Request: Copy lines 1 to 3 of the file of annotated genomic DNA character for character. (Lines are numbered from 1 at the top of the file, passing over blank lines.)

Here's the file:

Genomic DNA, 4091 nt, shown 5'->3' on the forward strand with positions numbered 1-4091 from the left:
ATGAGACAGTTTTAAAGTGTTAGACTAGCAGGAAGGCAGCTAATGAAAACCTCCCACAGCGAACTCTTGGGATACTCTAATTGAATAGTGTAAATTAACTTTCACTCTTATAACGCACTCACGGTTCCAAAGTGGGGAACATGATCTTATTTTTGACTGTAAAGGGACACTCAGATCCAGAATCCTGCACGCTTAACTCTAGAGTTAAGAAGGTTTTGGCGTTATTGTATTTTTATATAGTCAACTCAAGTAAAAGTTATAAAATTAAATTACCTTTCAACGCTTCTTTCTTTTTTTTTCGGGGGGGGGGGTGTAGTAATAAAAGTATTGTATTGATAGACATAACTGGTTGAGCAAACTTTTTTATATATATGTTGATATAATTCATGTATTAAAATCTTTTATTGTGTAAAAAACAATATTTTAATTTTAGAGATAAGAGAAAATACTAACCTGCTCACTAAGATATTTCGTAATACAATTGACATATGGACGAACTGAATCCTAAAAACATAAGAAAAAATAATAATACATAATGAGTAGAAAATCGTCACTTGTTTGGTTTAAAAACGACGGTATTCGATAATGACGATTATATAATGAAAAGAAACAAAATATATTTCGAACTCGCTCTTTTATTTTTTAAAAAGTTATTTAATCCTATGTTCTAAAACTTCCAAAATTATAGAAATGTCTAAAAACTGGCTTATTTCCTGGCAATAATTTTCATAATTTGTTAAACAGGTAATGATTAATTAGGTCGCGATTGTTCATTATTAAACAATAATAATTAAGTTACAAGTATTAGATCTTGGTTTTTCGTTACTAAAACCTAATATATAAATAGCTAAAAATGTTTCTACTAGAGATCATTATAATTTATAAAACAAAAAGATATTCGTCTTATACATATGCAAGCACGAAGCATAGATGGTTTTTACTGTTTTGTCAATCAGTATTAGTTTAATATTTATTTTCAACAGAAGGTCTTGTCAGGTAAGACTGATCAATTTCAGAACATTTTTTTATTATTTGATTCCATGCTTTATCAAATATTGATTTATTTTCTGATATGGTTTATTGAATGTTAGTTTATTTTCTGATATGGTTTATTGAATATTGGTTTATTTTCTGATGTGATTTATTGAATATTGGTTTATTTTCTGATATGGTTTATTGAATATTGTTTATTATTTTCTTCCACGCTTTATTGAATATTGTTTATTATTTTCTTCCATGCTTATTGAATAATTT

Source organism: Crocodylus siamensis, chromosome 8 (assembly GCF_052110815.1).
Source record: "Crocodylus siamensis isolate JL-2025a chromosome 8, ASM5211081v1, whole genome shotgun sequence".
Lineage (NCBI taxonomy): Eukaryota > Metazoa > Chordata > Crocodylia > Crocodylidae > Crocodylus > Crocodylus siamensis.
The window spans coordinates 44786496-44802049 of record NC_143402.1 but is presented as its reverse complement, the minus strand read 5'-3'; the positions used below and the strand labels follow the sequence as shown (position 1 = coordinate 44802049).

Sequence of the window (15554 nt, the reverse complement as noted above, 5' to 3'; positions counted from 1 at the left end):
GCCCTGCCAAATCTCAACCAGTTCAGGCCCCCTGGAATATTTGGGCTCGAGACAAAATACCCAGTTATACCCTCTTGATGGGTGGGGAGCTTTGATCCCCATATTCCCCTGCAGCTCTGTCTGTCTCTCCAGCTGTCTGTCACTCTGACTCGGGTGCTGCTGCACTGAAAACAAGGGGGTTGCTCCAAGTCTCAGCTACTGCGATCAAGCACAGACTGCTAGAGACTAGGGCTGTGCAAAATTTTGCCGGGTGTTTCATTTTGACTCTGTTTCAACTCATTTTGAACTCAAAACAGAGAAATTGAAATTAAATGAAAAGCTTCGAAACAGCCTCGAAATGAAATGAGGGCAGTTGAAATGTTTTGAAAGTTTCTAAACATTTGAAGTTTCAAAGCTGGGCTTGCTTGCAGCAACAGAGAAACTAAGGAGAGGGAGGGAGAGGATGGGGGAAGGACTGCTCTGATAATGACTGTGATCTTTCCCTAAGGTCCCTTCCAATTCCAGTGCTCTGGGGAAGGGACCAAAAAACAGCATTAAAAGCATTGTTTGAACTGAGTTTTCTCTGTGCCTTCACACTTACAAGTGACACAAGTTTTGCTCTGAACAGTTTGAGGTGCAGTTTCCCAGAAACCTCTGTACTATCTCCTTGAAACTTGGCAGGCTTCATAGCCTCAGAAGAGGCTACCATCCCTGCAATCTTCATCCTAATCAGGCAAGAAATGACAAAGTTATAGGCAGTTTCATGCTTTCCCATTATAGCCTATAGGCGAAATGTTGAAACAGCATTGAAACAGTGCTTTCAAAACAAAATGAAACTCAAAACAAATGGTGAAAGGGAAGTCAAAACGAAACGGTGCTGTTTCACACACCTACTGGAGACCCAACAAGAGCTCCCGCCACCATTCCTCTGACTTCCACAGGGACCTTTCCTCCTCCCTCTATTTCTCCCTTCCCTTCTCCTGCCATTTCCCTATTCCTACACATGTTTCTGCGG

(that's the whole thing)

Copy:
Genomic DNA, 4091 nt, shown 5'->3' on the forward strand with positions numbered 1-4091 from the left:
ATGAGACAGTTTTAAAGTGTTAGACTAGCAGGAAGGCAGCTAATGAAAACCTCCCACAGCGAACTCTTGGGATACTCTAATTGAATAGTGTAAATTAACTTTCACTCTTATAACGCACTCACGGTTCCAAAGTGGGGAACATGATCTTATTTTTGACTGTAAAGGGACACTCAGATCCAGAATCCTGCACGCTTAACTCTAGAGTTAAGAAGGTTTTGGCGTTATTGTATTTTTATATAGTCAACTCAAGTAAAAGTTATAAAATTAAATTACCTTTCAACGCTTCTTTCTTTTTTTTTCGGGGGGGGGGGTGTAGTAATAAAAGTATTGTATTGATAGACATAACTGGTTGAGCAAACTTTTTTATATATATGTTGATATAATTCATGTATTAAAATCTTTTATTGTGTAAAAAACAATATTTTAATTTTAGAGATAAGAGAAAATACTAACCTGCTCACTAAGATATTTCGTAATACAATTGACATATGGACGAACTGAATCCTAAAAACATAAGAAAAAATAATAATACATAATGAGTAGAAAATCGTCACTTGTTTGGTTTAAAAACGACGGTATTCGATAATGACGATTATATAATGAAAAGAAACAAAATATATTTCGAACTCGCTCTTTTATTTTTTAAAAAGTTATTTAATCCTATGTTCTAAAACTTCCAAAATTATAGAAATGTCTAAAAACTGGCTTATTTCCTGGCAATAATTTTCATAATTTGTTAAACAGGTAATGATTAATTAGGTCGCGATTGTTCATTATTAAACAATAATAATTAAGTTACAAGTATTAGATCTTGGTTTTTCGTTACTAAAACCTAATATATAAATAGCTAAAAATGTTTCTACTAGAGATCATTATAATTTATAAAACAAAAAGATATTCGTCTTATACATATGCAAGCACGAAGCATAGATGGTTTTTACTGTTTTGTCAATCAGTATTAGTTTAATATTTATTTTCAACAGAAGGTCTTGTCAGGTAAGACTGATCAATTTCAGAACATTTTTTTATTATTTGATTCCATGCTTTATCAAATATTGATTTATTTTCTGATATGGTTTATTGAATGTTAGTTTATTTTCTGATATGGTTTATTGAATATTGGTTTATTTTCTGATGTGATTTATTGAATATTGGTTTATTTTCTGATATGGTTTATTGAATATTGTTTATTATTTTCTTCCACGCTTTATTGAATATTGTTTATTATTTTCTTCCATGCTTATTGAATAATTT

Source organism: Crocodylus siamensis, chromosome 8 (assembly GCF_052110815.1).